Lectures & Seminars

Undoubtedly you’ve noticed since you’ve joined student life,  College and University teaching is on a whole different level compared to your school classes. For starters,  they’re usually much longer and,  particularly in the case of lectures feel something akin to  going to a cinema rather than a lesson (only less exciting and with no overpriced popcorn).  Now,  some people are cut out for lectures and can happily take in and write notes on the swarm of information thrown at you on the slides and spoken by your teacher. Others struggle to understand it or lose focus around the 45+ minute mark (the rough single track attention span of studying young adults).  Either way, if you’re struggling to get it all in and you’re afraid of having no reference when asked question in the seminar, here’s a few tips to keep you both to the lectures themselves and surviving the endless drone).

Keep Hydrated

Let’s be honest, you’re going to be in there a while and whilst your coffee/tea/energy drink might keep you awake and alert, you’ll get thirsty and the caffeine does only work for a finite amount of time. Water will help fuel your system whilst you’re in there and whilst it might not feel like it at first, it will help to keep you hydrated, which in turn will help to keep your focus (why do you think Athletes live by the stuff?). Bottles of water are usually the best bet as these are allowed in most lecture spaces. Make sure you have a lid on though or when you accidentally knock it (which it possible if you’re scrawling notes at speed) you’ll give your notes and the person in front of you an unwanted shower! – even if they probably could do with one!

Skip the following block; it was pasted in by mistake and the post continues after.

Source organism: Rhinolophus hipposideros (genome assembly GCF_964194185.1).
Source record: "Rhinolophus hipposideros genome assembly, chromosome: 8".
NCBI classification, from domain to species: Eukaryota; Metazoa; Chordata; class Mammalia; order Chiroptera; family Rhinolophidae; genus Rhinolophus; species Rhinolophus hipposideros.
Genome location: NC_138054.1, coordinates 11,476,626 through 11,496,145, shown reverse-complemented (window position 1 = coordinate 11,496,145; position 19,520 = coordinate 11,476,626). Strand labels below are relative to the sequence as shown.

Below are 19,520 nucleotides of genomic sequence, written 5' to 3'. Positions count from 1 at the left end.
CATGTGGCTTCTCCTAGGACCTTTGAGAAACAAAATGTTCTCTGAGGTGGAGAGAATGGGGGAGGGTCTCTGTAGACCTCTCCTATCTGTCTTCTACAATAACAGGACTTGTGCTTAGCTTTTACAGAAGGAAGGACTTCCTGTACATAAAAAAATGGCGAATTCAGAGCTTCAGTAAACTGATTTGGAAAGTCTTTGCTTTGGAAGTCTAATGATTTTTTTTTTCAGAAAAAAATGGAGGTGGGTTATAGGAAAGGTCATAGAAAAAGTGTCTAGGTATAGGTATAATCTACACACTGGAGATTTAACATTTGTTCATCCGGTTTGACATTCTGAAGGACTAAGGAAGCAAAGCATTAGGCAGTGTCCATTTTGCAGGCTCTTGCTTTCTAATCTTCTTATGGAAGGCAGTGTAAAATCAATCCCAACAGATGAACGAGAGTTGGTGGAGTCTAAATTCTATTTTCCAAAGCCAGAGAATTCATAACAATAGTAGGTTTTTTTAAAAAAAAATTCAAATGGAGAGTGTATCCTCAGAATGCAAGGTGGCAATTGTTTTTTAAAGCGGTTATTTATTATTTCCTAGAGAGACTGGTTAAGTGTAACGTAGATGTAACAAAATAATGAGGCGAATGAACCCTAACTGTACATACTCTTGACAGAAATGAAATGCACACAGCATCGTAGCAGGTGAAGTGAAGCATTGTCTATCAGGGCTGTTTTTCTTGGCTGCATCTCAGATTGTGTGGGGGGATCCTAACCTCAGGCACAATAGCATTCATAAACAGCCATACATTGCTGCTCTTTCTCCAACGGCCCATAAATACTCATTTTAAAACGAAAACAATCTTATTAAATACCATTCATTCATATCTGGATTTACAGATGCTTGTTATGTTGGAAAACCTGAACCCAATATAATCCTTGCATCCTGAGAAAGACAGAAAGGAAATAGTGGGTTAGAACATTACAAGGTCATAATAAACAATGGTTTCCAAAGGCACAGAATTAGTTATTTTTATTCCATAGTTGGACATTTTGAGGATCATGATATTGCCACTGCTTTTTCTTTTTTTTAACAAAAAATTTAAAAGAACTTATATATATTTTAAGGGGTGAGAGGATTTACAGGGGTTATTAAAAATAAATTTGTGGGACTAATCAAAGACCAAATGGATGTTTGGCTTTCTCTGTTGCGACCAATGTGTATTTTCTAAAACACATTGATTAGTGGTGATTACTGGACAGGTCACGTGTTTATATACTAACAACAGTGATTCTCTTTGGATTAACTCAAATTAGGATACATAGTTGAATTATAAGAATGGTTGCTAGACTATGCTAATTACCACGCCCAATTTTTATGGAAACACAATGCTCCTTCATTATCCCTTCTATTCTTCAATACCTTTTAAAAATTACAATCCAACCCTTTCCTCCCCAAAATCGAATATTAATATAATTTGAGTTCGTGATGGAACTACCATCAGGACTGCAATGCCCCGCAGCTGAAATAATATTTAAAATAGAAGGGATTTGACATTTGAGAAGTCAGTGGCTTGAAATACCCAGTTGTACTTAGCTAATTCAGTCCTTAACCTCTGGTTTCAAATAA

Pens and Pencils

Even in this day and age it’s worth keeping these close at hand so you can get everything down. If you’re a technology user, it’s worth keeping at least one pen about as you’ll need one to sign in to prove you’ve been there (unless your campus has upgraded to the new badge/fob scanners). They’re also useful just in case your battery goes flat and you need to quickly transfer to a lo-fi solution. If you’re still an old school writer, take at least two – that way if you do lend one to a friend or peer (which if you don’t know them that well there’s a small chance you might never see again), you still have something to write with and it’s great as a back up for other emergencies too (e.g: Pen running out or pencil lead snapping and you forget to bring a sharpener).

Use Evernote or OneNote to Remember & Annotate Stuff